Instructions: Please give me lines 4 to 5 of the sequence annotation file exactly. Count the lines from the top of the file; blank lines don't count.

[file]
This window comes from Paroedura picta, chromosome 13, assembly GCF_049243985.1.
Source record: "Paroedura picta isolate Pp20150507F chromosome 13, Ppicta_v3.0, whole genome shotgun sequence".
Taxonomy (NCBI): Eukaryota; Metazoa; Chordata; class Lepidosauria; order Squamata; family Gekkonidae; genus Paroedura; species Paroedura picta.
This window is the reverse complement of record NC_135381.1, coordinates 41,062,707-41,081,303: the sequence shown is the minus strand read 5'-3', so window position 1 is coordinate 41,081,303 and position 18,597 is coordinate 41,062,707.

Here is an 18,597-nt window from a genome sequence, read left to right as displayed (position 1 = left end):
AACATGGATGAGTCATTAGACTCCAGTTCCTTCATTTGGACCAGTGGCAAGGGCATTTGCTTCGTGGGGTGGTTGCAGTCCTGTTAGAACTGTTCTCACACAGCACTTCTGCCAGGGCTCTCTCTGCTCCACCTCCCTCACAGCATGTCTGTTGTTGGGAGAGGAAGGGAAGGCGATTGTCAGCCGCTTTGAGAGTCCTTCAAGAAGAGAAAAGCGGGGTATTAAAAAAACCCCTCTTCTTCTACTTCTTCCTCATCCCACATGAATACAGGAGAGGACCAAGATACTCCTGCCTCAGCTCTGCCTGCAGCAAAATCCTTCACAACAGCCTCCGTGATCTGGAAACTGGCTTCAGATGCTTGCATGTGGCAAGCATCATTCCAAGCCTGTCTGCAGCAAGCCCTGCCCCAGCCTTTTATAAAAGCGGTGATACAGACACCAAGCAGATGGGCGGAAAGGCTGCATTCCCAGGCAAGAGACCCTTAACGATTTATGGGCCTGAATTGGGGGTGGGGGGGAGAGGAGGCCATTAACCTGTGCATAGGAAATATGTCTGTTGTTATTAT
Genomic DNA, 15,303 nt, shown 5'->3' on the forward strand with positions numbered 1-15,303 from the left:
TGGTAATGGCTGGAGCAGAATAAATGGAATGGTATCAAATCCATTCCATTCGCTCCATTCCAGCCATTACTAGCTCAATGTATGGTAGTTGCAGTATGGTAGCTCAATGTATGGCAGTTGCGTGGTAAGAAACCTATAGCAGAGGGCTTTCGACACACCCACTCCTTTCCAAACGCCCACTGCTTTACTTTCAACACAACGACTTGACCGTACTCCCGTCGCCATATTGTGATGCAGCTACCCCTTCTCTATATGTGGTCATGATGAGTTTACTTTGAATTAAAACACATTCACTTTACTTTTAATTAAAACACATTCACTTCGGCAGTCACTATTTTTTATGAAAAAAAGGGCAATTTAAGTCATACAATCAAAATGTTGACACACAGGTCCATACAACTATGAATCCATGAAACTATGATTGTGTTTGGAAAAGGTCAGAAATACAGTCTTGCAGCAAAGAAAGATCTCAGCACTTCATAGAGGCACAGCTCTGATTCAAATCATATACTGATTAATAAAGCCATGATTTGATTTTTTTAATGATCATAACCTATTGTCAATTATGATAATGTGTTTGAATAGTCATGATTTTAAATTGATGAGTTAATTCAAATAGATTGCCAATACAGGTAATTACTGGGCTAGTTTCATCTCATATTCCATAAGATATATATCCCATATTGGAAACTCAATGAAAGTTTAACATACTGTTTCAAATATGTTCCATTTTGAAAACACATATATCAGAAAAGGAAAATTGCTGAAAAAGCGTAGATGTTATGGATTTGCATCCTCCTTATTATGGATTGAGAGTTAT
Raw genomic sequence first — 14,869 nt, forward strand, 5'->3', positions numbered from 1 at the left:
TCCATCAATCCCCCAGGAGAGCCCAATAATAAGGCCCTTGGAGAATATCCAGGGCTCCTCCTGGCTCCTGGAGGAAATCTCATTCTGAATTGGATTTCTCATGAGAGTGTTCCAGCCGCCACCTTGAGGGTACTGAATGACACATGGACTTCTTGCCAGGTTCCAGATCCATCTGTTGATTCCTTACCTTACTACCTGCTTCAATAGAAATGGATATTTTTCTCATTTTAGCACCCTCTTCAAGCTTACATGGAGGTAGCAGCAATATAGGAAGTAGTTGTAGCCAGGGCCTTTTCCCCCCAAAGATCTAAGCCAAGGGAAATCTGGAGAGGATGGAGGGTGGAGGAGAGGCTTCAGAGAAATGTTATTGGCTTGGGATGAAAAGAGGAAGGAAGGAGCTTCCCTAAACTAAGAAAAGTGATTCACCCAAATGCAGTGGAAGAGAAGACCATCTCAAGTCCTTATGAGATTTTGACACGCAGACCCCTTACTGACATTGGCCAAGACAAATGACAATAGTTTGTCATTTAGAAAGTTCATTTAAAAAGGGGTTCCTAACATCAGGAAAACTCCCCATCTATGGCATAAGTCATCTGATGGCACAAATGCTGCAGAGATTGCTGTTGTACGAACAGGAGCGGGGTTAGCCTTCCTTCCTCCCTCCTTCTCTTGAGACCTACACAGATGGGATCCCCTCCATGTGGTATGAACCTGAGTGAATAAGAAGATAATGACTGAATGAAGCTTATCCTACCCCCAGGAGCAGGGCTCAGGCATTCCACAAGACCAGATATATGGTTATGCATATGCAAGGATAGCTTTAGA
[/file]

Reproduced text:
This window is the reverse complement of record NC_135381.1, coordinates 41,062,707-41,081,303: the sequence shown is the minus strand read 5'-3', so window position 1 is coordinate 41,081,303 and position 18,597 is coordinate 41,062,707.

Here is an 18,597-nt window from a genome sequence, read left to right as displayed (position 1 = left end):